As a woman, I did wonder how my experience would be in a region where women are often denied political and social equality. Ultimately, my interactions with Qatari women helped me bridge the gap. Throughout my visit I met countless Qatari women who were highly educated, successful, and didn’t feel anywhere near as oppressed as western media outlets make them out to be. They spoke openly about their education and career goals, as well as progress they’d still like to see for women in the region.
The highlight of our visit to Qatar was a meeting at the Ministry of Foreign Affairs, where we engaged with several Qatari college students (half of them women) and were briefed by a senior official (also a woman). She made a comment about having to work hard to earn her position, which I unfortunately found profoundly relatable. Through this it felt that she and I weren’t two people from vastly different cultures on opposite sides of the world, but rather two women sharing the experience of forging a career in a patriarchal society. The experience reminded me to always reflect on my own society before evaluating another. Qatar is not a paradise of gender equality, but neither is the United States. Confronting a cultural divide requires finding common ground, and you can’t find common ground unless you’re honest about your own experiences and are open to changing your preconceptions, both about your host culture and your own.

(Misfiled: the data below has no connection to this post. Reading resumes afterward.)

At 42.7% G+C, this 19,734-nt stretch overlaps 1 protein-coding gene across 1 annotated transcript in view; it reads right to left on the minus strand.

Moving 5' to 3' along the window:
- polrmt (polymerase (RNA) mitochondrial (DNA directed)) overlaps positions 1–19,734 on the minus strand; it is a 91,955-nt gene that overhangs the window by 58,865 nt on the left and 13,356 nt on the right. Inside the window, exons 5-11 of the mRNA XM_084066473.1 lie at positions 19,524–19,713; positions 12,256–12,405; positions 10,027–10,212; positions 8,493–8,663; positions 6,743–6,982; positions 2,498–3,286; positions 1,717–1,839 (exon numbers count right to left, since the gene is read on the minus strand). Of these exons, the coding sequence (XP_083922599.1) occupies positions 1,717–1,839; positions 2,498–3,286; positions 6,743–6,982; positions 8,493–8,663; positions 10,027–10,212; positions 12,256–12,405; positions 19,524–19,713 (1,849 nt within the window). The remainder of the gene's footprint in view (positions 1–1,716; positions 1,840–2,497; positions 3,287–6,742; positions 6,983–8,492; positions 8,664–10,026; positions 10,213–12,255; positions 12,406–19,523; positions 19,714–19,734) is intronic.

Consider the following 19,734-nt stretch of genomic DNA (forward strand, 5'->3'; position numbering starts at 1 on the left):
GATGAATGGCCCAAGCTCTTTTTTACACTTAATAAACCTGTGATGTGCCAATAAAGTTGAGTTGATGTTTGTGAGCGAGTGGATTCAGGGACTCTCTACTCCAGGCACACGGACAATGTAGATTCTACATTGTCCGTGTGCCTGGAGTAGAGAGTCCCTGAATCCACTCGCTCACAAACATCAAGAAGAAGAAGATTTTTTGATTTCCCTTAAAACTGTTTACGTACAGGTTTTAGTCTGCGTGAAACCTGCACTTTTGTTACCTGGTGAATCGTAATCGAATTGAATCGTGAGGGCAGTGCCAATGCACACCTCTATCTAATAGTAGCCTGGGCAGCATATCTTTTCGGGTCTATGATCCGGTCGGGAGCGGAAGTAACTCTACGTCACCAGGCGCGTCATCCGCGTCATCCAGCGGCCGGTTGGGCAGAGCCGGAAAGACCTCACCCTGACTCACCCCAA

Defining Professionalism Abroad
As a student, navigating the professional world can be intimidating — even more so when you’re halfway around the world and terrified of accidently offending your hosts. My visit to Qatar with NCUSAR was a true exercise in cross-cultural professionalism, as we entered highly formal settings such as government ministries and financial centers. Ultimately, I returned home more confident in my ability to handle professional situations abroad.
First and foremost, I learned the value of appropriate professional dress. While appearance isn’t everything, making a sincere effort to accommodate your host’s cultural norms is a sign of respect that is essential in professional settings. On days when we had official meetings scheduled, I made sure to pick out high necklines, long sleeves and close-toed shoes. These simple style choices demonstrated that I recognized and respected their cultural norms. I also had the opportunity to see how a range of Qataris approached professional dress. Most men wore a thobe and ghutra, but some wore suits; most women wore an abaya with a shayla. As I sat in my blazer and loafers, I reflected on how professionalism can appear differently in every culture.